I point it out because the consensus is never a valid indicator. Acceptance of the idea was no more important than its original rejection. Consensus didn’t matter. What mattered was whether the idea proved out. As Harvey’s notions were tried, probably often in contempt, they proved out. Well, sooner or later the cognitive dissonance loses sway, and what works takes over. Consensus long after the facts is simply comfortable and productive. It is never authoritative.

Side note: Gravity. While the consensus on gravity as a fact of life, water running downhill, and all that, there really is no consensus among the learned experts. Even the most certain in the standard model and accepted theories of gravity worry that they are missing something. No one ever addresses gravitational theories with reference to the consensus. Gravitation theories are always addressed in terms of what works, and what just might prove to work better.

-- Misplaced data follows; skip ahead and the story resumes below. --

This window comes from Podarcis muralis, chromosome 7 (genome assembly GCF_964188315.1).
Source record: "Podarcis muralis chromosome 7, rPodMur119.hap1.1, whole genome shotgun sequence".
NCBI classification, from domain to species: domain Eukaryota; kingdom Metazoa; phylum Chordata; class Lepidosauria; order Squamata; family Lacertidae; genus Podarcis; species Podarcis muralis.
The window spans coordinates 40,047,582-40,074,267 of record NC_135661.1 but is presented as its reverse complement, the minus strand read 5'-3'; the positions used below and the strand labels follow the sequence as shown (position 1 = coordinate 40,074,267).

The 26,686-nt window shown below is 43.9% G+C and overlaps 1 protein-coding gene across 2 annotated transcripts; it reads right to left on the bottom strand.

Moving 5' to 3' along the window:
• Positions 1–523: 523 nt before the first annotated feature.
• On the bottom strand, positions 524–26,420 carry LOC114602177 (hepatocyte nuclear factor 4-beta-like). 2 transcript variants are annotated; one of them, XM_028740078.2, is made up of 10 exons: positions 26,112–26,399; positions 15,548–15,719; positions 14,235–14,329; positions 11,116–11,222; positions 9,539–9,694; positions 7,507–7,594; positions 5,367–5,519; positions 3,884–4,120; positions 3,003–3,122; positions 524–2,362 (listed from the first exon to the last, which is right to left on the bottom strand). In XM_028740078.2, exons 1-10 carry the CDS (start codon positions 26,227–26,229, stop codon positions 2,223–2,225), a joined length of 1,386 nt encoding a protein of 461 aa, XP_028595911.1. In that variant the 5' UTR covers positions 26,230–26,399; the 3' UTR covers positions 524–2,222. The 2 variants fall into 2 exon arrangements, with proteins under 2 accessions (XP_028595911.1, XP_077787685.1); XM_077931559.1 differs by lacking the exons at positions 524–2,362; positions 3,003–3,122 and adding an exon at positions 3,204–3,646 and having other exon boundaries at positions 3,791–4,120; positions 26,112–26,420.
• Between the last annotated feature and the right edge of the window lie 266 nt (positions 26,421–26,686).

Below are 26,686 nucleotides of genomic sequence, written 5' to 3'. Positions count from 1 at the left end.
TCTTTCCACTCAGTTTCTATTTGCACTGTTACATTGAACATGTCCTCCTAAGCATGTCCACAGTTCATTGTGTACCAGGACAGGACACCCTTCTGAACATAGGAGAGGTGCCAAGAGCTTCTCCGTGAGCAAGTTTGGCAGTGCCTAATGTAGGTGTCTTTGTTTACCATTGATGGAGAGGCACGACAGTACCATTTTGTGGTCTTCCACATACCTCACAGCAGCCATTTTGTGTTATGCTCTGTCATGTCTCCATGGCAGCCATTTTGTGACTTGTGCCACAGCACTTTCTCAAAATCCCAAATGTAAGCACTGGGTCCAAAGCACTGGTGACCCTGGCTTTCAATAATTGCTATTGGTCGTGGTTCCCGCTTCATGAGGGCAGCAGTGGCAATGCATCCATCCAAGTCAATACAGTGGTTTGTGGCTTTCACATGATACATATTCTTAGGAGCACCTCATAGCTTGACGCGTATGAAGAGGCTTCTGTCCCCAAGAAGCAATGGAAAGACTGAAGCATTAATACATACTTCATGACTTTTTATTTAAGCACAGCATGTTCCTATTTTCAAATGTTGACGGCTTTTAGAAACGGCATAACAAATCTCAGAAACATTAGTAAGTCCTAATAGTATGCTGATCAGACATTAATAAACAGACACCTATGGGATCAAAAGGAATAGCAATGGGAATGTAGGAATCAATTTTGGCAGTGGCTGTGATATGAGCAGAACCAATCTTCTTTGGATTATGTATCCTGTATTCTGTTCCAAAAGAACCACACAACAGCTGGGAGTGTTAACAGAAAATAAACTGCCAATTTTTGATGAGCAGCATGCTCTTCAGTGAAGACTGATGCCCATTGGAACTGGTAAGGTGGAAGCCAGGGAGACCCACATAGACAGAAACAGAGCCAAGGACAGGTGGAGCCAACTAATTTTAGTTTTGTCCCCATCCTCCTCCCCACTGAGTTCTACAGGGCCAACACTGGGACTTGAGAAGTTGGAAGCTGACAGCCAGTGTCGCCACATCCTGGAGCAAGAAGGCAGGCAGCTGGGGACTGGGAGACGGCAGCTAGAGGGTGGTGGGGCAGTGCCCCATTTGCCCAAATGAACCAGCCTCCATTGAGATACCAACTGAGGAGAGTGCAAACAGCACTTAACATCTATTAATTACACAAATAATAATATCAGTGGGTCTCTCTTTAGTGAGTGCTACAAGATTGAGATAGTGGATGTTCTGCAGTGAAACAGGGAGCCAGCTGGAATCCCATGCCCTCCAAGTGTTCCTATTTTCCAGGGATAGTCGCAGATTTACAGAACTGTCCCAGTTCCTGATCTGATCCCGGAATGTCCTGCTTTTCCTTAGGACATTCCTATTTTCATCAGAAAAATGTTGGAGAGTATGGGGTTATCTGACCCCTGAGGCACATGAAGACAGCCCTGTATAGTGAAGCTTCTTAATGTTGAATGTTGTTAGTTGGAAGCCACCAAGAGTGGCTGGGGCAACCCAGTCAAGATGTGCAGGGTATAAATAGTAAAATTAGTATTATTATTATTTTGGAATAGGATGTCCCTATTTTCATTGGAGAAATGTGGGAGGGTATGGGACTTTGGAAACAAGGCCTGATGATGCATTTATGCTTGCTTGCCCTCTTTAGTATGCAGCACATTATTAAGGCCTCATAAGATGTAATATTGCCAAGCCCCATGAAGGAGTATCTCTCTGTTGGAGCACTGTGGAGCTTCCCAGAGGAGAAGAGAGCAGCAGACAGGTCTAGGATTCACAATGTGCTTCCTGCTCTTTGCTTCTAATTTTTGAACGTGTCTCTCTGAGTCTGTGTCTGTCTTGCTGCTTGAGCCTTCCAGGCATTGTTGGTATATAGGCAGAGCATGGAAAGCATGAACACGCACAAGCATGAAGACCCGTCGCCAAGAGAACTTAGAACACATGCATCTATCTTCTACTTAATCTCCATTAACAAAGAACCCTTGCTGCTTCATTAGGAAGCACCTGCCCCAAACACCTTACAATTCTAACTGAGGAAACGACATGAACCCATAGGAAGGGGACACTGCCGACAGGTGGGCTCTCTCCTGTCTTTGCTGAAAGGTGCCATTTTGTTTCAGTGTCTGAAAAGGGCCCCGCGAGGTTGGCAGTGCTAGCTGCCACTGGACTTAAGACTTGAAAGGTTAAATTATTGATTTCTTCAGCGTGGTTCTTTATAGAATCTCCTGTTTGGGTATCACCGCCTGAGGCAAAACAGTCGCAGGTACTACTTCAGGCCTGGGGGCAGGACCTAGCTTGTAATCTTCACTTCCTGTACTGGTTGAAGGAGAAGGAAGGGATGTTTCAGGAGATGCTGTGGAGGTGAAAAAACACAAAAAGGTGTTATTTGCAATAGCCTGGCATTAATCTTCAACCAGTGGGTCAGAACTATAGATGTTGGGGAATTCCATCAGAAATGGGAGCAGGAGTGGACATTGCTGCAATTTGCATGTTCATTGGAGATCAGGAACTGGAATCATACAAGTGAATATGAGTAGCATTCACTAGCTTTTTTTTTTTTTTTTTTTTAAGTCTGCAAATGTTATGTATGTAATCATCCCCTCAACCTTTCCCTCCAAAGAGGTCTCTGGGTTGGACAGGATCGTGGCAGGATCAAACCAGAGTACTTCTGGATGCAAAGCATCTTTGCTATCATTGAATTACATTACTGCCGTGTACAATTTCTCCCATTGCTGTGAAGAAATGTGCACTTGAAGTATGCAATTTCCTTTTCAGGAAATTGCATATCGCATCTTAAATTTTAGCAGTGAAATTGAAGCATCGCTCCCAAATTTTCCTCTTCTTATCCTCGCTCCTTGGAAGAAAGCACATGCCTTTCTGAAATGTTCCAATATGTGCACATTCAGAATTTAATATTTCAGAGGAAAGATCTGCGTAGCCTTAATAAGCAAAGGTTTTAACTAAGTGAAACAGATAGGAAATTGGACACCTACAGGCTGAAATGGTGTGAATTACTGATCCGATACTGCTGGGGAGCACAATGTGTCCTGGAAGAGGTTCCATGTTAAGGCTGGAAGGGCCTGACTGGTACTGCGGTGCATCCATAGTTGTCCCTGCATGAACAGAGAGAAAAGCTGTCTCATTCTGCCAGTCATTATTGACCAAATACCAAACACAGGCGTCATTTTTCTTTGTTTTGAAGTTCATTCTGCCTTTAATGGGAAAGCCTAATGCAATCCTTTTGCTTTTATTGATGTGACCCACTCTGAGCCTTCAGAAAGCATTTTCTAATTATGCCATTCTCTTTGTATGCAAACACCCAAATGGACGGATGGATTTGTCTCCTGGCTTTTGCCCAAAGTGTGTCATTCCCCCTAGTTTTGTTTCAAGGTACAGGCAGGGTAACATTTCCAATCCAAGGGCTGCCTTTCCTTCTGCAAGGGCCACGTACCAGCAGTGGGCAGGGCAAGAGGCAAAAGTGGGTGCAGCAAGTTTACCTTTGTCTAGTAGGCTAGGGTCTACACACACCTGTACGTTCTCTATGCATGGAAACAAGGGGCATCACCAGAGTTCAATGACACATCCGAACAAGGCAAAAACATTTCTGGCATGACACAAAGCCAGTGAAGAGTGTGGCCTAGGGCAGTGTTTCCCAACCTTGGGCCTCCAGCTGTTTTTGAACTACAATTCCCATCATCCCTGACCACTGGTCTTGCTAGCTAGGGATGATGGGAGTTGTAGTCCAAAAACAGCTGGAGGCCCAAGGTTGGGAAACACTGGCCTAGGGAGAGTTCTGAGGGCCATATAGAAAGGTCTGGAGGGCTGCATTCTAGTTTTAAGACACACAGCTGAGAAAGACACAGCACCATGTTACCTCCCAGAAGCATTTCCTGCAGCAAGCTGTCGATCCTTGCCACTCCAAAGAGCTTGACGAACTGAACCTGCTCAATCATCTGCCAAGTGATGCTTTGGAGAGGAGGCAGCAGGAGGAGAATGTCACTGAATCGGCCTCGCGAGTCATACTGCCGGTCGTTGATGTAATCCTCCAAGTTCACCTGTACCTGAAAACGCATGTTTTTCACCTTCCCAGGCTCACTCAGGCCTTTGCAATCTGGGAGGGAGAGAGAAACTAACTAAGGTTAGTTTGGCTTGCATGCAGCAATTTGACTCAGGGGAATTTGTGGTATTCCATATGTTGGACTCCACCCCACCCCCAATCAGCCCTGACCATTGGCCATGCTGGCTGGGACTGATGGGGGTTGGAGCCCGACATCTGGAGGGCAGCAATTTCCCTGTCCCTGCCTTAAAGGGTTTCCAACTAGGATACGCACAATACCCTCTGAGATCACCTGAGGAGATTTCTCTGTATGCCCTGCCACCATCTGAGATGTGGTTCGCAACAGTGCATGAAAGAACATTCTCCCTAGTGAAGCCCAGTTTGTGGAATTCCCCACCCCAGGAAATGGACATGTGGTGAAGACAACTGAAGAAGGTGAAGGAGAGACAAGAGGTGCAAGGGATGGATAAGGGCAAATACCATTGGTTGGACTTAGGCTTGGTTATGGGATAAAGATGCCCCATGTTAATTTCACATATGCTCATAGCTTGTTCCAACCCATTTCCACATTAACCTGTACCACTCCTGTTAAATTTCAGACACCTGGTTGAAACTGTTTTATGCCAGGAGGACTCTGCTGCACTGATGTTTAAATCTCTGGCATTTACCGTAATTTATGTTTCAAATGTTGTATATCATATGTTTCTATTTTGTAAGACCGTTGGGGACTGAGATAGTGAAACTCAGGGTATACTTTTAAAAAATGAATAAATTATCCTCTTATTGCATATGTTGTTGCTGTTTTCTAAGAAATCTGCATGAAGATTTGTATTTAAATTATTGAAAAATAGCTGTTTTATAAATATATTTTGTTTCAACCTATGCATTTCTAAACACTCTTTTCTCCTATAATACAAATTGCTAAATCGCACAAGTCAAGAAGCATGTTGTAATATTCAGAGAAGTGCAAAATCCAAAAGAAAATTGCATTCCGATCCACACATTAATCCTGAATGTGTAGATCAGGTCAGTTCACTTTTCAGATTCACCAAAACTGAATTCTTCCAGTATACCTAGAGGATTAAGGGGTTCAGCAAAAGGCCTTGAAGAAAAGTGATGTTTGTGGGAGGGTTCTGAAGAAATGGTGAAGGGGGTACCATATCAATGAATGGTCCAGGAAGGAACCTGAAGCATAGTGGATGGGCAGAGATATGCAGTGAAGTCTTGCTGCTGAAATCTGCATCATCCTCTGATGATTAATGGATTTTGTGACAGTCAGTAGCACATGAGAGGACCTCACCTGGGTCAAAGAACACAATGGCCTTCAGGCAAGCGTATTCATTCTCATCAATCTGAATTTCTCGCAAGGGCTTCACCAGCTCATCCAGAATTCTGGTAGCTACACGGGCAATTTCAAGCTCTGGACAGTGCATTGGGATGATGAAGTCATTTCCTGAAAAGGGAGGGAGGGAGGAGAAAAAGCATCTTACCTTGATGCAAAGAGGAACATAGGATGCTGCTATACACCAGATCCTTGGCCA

I hold government regulation and bureaucracy as the gravest threat to modern society. The experiment of the USA is mired in a Byzantine quagmire that must be ended. The US is not alone. Government regulation and bureaucracy is killing us. If anything can set the world back a few centuries, it is the power of the State. We must pull back that power. We must establish freedom. We must kill off regulation from central authorities. I honestly think it is happening before our eyes. Technological advancement is outpacing coercive authority. Technological capabilities in the hands of the masses are empowering us to overcome our governments’ restrictions little by little. I can’t promise an easy road, but I believe it is a road we are travelling, and we will complete the traverse come hell or high water. We are going there even if it kills most of us. The moral arc bends slowly, but it bends toward justice, and government regulation and bureaucracy is the harshest impediment toward justice extant today. This impediment will be overcome no matter how harsh the accomplishment proves.